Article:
A dam on the Mekong: Opening the floodgates, Economist, May 5, 2012, at 43
An international fund to protect the Amazon forest launched by Brazil in 2008 has gotten bogged down in red tape and donors are frustrated their $466 million contributions are hardly put to use, a Norwegian official said. The fund was designed to slow deforestation by stimulating sustainable economic alternatives to cattle ranching and farming, which have destroyed parts of the forests. So far Brazil has only used $39 million on 23 sustainable growth projects, with another $53 million under contract.
A government official from Norway, the fund’s largest donor, told Reuters in Brasilia that his country is unhappy with Brazil’s slow pace in identifying new projects, which has raised questions about the use of the funds in Brazil, where they are managed by the state-owned National Bank for Economic and Social Development (BNDES). The source, who asked not to be named, said the funds contracted by the BNDES dropped by half between 2010 and 2011. This has discouraged other potential donors from committing funds, the source said.
Conservationists say the BNDES has stymied projects with paperwork and endless meetings. Erika Nakazono, who runs a project for a social map of the communities living in the Amazon, said it took 19 months to get approval and somresearchers quit because of the delay. “The bureaucracy is very difficult. At one point I wondered whether all the effort was worth it,” Nakazono said.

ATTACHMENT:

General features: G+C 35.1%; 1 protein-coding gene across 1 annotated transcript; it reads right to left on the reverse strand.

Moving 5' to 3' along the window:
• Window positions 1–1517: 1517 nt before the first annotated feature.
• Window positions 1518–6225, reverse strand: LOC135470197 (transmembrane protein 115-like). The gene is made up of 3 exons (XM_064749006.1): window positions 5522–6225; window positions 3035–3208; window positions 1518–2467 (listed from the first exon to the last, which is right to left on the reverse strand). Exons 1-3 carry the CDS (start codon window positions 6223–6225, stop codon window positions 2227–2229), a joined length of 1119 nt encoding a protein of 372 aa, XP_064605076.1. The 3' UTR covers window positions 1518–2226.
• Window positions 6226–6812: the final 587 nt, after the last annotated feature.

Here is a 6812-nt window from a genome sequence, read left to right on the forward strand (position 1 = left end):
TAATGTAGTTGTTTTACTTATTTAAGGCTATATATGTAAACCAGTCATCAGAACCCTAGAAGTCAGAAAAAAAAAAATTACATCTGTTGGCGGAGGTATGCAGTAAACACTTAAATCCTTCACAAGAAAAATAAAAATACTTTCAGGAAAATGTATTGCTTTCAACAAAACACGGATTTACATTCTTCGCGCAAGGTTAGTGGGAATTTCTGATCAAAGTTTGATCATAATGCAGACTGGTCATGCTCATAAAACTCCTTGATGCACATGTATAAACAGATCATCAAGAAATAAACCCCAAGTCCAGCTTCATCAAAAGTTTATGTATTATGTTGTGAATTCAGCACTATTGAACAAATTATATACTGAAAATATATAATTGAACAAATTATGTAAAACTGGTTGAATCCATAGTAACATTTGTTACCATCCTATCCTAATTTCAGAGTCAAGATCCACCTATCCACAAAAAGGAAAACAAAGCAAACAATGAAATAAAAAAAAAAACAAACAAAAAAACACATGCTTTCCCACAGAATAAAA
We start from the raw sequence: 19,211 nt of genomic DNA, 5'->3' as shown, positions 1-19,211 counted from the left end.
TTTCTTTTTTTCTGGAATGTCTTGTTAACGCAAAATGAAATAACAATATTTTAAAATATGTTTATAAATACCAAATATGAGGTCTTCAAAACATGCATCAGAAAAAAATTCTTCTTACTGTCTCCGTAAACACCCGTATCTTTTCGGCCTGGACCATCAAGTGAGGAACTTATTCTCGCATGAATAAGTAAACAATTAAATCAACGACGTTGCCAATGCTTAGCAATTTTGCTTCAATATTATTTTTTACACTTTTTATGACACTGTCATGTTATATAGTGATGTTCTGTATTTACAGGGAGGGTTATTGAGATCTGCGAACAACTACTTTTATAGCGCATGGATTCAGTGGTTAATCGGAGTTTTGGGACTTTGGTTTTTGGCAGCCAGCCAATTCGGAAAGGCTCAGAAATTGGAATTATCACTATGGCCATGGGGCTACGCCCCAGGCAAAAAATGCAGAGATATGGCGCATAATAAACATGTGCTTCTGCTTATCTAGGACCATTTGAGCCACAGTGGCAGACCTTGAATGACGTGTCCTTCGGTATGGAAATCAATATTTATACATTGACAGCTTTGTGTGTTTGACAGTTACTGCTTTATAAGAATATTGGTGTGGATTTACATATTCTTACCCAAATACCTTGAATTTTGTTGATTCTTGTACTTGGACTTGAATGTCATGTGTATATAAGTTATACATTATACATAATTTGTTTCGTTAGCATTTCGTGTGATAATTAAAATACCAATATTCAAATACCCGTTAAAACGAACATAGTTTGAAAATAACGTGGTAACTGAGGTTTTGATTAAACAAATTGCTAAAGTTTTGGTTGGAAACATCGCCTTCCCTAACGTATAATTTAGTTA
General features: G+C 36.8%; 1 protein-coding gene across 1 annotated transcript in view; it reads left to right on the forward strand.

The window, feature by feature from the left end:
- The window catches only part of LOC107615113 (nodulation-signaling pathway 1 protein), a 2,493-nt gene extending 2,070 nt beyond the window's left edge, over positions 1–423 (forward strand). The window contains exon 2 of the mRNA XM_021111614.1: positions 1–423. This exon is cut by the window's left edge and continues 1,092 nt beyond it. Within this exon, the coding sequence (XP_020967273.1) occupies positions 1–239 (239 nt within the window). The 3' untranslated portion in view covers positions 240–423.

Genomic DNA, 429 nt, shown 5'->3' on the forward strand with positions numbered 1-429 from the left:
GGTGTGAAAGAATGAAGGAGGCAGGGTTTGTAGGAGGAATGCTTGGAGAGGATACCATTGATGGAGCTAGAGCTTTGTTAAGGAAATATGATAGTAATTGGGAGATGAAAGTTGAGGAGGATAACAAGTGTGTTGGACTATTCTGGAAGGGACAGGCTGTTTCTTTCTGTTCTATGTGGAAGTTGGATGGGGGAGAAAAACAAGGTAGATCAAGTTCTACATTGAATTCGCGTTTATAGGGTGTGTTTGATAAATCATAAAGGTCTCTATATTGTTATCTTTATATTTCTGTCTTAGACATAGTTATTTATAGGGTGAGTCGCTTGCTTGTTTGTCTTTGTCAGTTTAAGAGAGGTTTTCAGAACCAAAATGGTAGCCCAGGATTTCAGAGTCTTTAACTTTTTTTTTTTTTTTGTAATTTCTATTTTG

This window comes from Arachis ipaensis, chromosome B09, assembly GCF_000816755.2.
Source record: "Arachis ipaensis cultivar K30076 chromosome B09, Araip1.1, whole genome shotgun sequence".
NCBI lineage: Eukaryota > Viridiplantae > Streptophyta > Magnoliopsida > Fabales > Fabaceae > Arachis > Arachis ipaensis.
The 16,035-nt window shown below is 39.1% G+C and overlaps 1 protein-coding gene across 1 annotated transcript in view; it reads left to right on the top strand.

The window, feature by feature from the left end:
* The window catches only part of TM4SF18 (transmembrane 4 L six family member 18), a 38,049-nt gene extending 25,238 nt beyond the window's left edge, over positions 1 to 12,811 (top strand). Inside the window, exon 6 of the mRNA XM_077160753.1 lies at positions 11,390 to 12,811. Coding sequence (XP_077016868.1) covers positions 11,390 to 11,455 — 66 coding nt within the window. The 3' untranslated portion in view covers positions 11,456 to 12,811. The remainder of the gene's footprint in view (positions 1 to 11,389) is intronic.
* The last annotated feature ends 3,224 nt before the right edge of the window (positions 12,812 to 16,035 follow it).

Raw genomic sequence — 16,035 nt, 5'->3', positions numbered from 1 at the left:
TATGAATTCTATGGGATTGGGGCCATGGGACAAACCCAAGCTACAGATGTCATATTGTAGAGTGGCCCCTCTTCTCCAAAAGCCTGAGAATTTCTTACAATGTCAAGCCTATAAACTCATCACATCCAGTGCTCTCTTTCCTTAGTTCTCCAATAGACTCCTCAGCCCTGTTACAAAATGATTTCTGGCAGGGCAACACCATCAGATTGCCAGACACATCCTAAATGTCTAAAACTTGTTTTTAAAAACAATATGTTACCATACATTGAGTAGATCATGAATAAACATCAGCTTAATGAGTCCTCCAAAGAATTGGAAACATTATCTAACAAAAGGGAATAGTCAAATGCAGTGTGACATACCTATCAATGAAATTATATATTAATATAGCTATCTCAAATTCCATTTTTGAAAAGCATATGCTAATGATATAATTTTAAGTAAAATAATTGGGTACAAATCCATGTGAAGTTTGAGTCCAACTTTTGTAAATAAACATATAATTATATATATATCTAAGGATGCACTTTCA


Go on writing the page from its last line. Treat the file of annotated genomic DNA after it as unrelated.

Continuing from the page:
The BNDES official heading the bank’s deforestation control department, Mauro Pires, admitted that the fund is not working as well as donors hoped. “People wanted things done faster and to cover a wider range (of projects),” Pires told Reuters. He said the fund was a pioneering venture and procedures were still being worked out. “We are working to create projects that go the heart of the deforestation problem,” he said.
By Jeferson Ribeiro, Brazil’s Amazon Fund bogs down, donors frustrated,Reuters, Jan.13, 2012
Eight South American countries pledged to boost cooperation to protect one of the planet’s largest natural reserves from deforestation and illegal trafficking in timber and minerals. Representatives of Brazil, Bolivia, Colombia, Ecuador, Guyana, Peru, Suriname and Venezuela gathered in Manaus, northern Brazil, also vowed to speak with one voice at next June’s UN conference on sustainable development in Rio.
The Amazon, the world’s largest tropical rainforest, is one of the world’s largest reserves of fresh water. Tuesday’s (Nov. 22, 2011) meeting involving signatories of the 1978 Amazon Cooperation Treaty (OTCA), focused on the Amazon Fund, a joint initiative launched in 2008 to combat deforestation and support conservation and sustainable development. “The Brazilian government is committed to revitalizing the Amazon Cooperation Treaty (OTCA),” said Foreign Minister Antonio Patriota as he opened the one-day meeting. “A stronger OTCA is in the interest of member states.” Also present were his counterparts Ricardo Patino of Ecuador, Suriname’s Winston Lackin, Venezuela’s Ricardo Maduro as well as representatives of other OTCA parties. They reviewed agreements signed to protect the Amazon and discussed navigation rules on the Amazon river and a joint stance at next year’s Rio conference.